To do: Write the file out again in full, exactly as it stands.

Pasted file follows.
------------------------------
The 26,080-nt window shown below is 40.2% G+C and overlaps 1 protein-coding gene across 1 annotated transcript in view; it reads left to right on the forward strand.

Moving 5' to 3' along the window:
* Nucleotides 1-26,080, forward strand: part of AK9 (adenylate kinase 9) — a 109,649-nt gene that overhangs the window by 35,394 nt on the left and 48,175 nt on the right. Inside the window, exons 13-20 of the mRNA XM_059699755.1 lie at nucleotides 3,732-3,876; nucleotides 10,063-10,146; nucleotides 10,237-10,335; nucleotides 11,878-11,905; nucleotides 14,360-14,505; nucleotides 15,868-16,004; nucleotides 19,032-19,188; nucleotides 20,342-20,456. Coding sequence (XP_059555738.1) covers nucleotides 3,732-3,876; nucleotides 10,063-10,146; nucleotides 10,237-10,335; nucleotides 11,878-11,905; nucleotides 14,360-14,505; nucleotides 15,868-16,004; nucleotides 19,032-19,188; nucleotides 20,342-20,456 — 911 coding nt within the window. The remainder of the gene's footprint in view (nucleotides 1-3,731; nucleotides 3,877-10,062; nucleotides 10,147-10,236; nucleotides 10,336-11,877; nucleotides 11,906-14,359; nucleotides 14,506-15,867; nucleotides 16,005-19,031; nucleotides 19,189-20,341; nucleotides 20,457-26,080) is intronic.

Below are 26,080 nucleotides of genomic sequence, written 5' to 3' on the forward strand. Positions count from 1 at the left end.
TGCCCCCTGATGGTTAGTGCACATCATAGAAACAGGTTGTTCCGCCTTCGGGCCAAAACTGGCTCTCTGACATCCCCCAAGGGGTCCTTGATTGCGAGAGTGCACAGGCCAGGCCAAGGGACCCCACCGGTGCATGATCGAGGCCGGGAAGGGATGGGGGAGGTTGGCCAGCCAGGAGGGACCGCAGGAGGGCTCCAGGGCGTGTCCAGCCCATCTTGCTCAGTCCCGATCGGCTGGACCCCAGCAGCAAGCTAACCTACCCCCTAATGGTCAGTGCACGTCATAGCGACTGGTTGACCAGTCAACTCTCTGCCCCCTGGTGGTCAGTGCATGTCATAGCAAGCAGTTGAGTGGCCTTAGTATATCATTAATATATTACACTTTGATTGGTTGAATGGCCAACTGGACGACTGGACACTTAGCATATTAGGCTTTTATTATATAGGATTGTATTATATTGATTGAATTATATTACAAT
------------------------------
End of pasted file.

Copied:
The 26,080-nt window shown below is 40.2% G+C and overlaps 1 protein-coding gene across 1 annotated transcript in view; it reads left to right on the forward strand.

Moving 5' to 3' along the window:
* Nucleotides 1-26,080, forward strand: part of AK9 (adenylate kinase 9) — a 109,649-nt gene that overhangs the window by 35,394 nt on the left and 48,175 nt on the right. Inside the window, exons 13-20 of the mRNA XM_059699755.1 lie at nucleotides 3,732-3,876; nucleotides 10,063-10,146; nucleotides 10,237-10,335; nucleotides 11,878-11,905; nucleotides 14,360-14,505; nucleotides 15,868-16,004; nucleotides 19,032-19,188; nucleotides 20,342-20,456. Coding sequence (XP_059555738.1) covers nucleotides 3,732-3,876; nucleotides 10,063-10,146; nucleotides 10,237-10,335; nucleotides 11,878-11,905; nucleotides 14,360-14,505; nucleotides 15,868-16,004; nucleotides 19,032-19,188; nucleotides 20,342-20,456 — 911 coding nt within the window. The remainder of the gene's footprint in view (nucleotides 1-3,731; nucleotides 3,877-10,062; nucleotides 10,147-10,236; nucleotides 10,336-11,877; nucleotides 11,906-14,359; nucleotides 14,506-15,867; nucleotides 16,005-19,031; nucleotides 19,189-20,341; nucleotides 20,457-26,080) is intronic.

Below are 26,080 nucleotides of genomic sequence, written 5' to 3' on the forward strand. Positions count from 1 at the left end.
TGCCCCCTGATGGTTAGTGCACATCATAGAAACAGGTTGTTCCGCCTTCGGGCCAAAACTGGCTCTCTGACATCCCCCAAGGGGTCCTTGATTGCGAGAGTGCACAGGCCAGGCCAAGGGACCCCACCGGTGCATGATCGAGGCCGGGAAGGGATGGGGGAGGTTGGCCAGCCAGGAGGGACCGCAGGAGGGCTCCAGGGCGTGTCCAGCCCATCTTGCTCAGTCCCGATCGGCTGGACCCCAGCAGCAAGCTAACCTACCCCCTAATGGTCAGTGCACGTCATAGCGACTGGTTGACCAGTCAACTCTCTGCCCCCTGGTGGTCAGTGCATGTCATAGCAAGCAGTTGAGTGGCCTTAGTATATCATTAATATATTACACTTTGATTGGTTGAATGGCCAACTGGACGACTGGACACTTAGCATATTAGGCTTTTATTATATAGGATTGTATTATATTGATTGAATTATATTACAAT